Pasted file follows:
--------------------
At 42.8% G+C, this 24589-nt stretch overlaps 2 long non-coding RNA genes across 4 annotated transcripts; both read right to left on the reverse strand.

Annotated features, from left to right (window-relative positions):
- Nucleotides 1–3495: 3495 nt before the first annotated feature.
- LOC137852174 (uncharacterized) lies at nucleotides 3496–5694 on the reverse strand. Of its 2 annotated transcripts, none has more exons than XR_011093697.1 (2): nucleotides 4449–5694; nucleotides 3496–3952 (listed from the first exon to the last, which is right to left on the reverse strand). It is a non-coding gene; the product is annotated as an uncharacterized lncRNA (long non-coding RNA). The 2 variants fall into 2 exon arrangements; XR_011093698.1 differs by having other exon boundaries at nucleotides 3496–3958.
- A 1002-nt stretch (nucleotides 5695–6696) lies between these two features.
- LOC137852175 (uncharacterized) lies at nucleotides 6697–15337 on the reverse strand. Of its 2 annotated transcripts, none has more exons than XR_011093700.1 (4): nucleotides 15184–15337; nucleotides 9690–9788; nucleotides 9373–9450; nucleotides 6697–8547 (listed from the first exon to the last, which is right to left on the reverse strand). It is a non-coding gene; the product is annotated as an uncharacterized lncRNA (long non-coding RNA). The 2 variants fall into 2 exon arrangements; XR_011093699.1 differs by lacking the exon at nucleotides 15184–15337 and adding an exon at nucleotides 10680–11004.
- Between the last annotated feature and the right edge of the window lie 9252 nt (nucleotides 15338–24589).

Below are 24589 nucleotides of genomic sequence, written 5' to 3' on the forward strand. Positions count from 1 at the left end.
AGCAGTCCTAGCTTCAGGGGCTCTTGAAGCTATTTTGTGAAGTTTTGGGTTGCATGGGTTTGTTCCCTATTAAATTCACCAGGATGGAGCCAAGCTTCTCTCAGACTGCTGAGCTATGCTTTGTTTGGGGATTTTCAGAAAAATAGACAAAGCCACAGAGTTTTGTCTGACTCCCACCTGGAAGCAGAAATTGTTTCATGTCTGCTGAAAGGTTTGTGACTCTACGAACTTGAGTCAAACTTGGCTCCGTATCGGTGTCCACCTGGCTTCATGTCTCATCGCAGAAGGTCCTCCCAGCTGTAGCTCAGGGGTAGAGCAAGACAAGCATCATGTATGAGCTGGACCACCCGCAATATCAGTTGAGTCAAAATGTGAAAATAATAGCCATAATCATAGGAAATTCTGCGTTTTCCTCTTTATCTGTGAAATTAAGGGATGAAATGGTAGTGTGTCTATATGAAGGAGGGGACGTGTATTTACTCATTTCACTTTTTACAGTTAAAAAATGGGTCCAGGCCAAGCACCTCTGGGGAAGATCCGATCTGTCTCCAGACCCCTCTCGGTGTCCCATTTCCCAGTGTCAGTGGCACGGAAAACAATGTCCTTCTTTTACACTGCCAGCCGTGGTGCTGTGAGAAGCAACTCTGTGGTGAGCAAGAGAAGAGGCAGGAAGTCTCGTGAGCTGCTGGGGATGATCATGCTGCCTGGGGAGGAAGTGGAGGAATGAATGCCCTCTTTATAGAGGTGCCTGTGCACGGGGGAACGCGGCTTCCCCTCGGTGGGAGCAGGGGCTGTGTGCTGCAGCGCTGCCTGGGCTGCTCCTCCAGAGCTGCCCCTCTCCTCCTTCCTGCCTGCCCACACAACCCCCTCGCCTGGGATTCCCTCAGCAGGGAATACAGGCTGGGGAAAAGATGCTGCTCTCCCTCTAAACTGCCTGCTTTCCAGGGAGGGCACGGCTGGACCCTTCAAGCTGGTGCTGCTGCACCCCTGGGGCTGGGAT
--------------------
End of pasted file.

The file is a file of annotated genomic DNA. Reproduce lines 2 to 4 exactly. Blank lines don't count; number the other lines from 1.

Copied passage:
Annotated features, from left to right (window-relative positions):
- Nucleotides 1–3495: 3495 nt before the first annotated feature.
- LOC137852174 (uncharacterized) lies at nucleotides 3496–5694 on the reverse strand. Of its 2 annotated transcripts, none has more exons than XR_011093697.1 (2): nucleotides 4449–5694; nucleotides 3496–3952 (listed from the first exon to the last, which is right to left on the reverse strand). It is a non-coding gene; the product is annotated as an uncharacterized lncRNA (long non-coding RNA). The 2 variants fall into 2 exon arrangements; XR_011093698.1 differs by having other exon boundaries at nucleotides 3496–3958.